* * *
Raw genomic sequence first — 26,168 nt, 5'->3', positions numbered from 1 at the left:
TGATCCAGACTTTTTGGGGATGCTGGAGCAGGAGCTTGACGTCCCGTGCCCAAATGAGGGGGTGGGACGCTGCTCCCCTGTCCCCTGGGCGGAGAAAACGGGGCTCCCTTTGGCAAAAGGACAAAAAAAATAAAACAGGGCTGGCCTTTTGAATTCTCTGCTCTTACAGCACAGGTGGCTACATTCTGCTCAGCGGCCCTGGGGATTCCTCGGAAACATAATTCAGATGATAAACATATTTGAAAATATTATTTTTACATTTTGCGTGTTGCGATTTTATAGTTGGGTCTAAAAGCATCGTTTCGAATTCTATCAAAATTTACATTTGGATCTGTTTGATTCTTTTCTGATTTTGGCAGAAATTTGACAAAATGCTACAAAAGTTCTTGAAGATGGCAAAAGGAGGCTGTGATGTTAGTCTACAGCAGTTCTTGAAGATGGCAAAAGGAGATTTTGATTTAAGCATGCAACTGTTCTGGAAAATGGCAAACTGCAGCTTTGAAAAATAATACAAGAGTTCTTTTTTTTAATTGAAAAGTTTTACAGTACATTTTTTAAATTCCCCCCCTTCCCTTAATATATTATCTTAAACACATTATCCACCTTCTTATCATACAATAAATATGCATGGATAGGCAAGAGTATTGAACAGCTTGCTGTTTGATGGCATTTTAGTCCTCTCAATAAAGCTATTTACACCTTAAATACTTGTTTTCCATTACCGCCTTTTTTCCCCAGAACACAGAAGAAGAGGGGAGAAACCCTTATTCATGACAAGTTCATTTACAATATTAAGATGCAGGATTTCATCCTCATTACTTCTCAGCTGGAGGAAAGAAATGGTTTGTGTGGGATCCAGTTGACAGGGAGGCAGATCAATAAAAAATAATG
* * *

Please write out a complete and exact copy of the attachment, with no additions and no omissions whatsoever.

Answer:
Raw genomic sequence first — 26,168 nt, 5'->3', positions numbered from 1 at the left:
TGATCCAGACTTTTTGGGGATGCTGGAGCAGGAGCTTGACGTCCCGTGCCCAAATGAGGGGGTGGGACGCTGCTCCCCTGTCCCCTGGGCGGAGAAAACGGGGCTCCCTTTGGCAAAAGGACAAAAAAAATAAAACAGGGCTGGCCTTTTGAATTCTCTGCTCTTACAGCACAGGTGGCTACATTCTGCTCAGCGGCCCTGGGGATTCCTCGGAAACATAATTCAGATGATAAACATATTTGAAAATATTATTTTTACATTTTGCGTGTTGCGATTTTATAGTTGGGTCTAAAAGCATCGTTTCGAATTCTATCAAAATTTACATTTGGATCTGTTTGATTCTTTTCTGATTTTGGCAGAAATTTGACAAAATGCTACAAAAGTTCTTGAAGATGGCAAAAGGAGGCTGTGATGTTAGTCTACAGCAGTTCTTGAAGATGGCAAAAGGAGATTTTGATTTAAGCATGCAACTGTTCTGGAAAATGGCAAACTGCAGCTTTGAAAAATAATACAAGAGTTCTTTTTTTTAATTGAAAAGTTTTACAGTACATTTTTTAAATTCCCCCCCTTCCCTTAATATATTATCTTAAACACATTATCCACCTTCTTATCATACAATAAATATGCATGGATAGGCAAGAGTATTGAACAGCTTGCTGTTTGATGGCATTTTAGTCCTCTCAATAAAGCTATTTACACCTTAAATACTTGTTTTCCATTACCGCCTTTTTTCCCCAGAACACAGAAGAAGAGGGGAGAAACCCTTATTCATGACAAGTTCATTTACAATATTAAGATGCAGGATTTCATCCTCATTACTTCTCAGCTGGAGGAAAGAAATGGTTTGTGTGGGATCCAGTTGACAGGGAGGCAGATCAATAAAAAATAATG